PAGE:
Open Access

Risedronate inhibits human osteosarcoma cell invasion

Journal of Experimental & Clinical Cancer Research200928:105

DOI: 10.1186/1756-9966-28-105

Received: 10 June 2009

Accepted: 22 July 2009

Published: 22 July 2009



Osteosarcoma is a highly malignant bone tumor and is the most commonly encountered malignant bone tumor in children and adolescents. Furthermore, significant numbers of patients eventually develop pulmonary metastases and succumb to the disease even after conventional multi-agent chemotherapy and surgical excision. Several solid tumors display enhanced expression of matrix metalloproteinases (MMPs), and recently clinical trials have been initiated on MMP-inhibitors. On the other hand, bisphosphonates (BPs), which have a profound effect on bone resorption, are widely used to treat osteoclast-mediated bone diseases. BPs are also known to inhibit tumor growths and metastases in some tumors such as breast cancer, renal cell carcinoma, and prostate cancer.


Two osteosarcoma cell lines (SaOS-2 and U2OS) were treated with risedronate (0, 0.1, 1, 10 μM) for 48 hours. Cell viabilities were determined using MTT assay, the mRNA levels of MMP-2 and MMP-9 were analyzed by reverse-transcription polymerase chain reaction, the amount of MMP-2 and MMP-9 protein were analyzed by Westernblot, the activities of MMP-2 and MMP-9 were observed by Gelatin zymography, and Matrigel invasion assays were used to investigate the invasive potential of osteosarcoma cell lines before and after risedronate treatment.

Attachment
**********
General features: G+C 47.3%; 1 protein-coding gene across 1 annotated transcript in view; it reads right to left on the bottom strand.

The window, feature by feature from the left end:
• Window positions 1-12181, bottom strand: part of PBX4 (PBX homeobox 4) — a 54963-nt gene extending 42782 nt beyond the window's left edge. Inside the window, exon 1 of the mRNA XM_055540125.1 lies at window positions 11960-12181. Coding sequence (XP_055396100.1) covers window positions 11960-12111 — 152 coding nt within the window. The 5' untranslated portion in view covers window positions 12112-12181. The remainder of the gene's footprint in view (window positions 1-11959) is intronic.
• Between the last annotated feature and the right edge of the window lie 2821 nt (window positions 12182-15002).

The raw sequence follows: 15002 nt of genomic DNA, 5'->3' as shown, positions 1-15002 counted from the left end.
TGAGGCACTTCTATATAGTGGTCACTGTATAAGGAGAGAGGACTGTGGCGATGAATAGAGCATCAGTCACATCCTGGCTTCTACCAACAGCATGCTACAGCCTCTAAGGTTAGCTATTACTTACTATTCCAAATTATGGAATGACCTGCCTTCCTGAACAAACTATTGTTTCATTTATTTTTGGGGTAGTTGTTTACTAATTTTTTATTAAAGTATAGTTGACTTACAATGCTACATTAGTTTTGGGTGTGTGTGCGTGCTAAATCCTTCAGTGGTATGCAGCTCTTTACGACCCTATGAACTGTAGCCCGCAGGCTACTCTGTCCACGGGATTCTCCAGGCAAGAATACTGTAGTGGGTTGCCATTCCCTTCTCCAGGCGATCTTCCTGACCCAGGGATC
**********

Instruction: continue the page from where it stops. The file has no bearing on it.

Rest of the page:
The invasiveness of osteosarcoma cell lines (SaOS-2, U2OS) were reduced in a dose dependent manner follow 48 hour treatment of up to 10 μM of the risedronate at which concentration no cytotoxicity occurred. Furthermore, the gelatinolytic activities and protein and mRNA levels of MMP-2 and MMP-9 were also suppressed by increasing risedronate concentrations.


Given that MMP-2 and MMP-9 are instrumental in tumor cell invasion, our results suggest the risedronate could reduce osteosarcoma cell invasion.


Osteosarcoma is one of the most common primary malignant tumors of bone and occurs mainly in adolescents and young adults [1, 2]. Recently, the prognosis of these patients has improved substantially due to the development of various adjuvant chemotherapies. However, these chemotherapies are not fully effective, and as a result, 20% of all osteosarcoma patients still die owing to tumors metastasis [35]. Despite the advances made at improving survival over the last three decades, a limit appears to have been reached [6]. As a consequence, many novel therapies for osteosarcoma are being investigated.

The matrix metalloproteinases (MMPs) are a family of zinc-dependent endopeptidases that remodel and degrade extracellular matrix (ECM). More than 25 MMPs have been identified to date, and are classified based on their substrate specificities and structural characteristics [79]. Furthermore, MMPs are considered to play important roles in the matrix degradation for tumor growth, invasion, and tumor-induced angiogenesis [10, 11].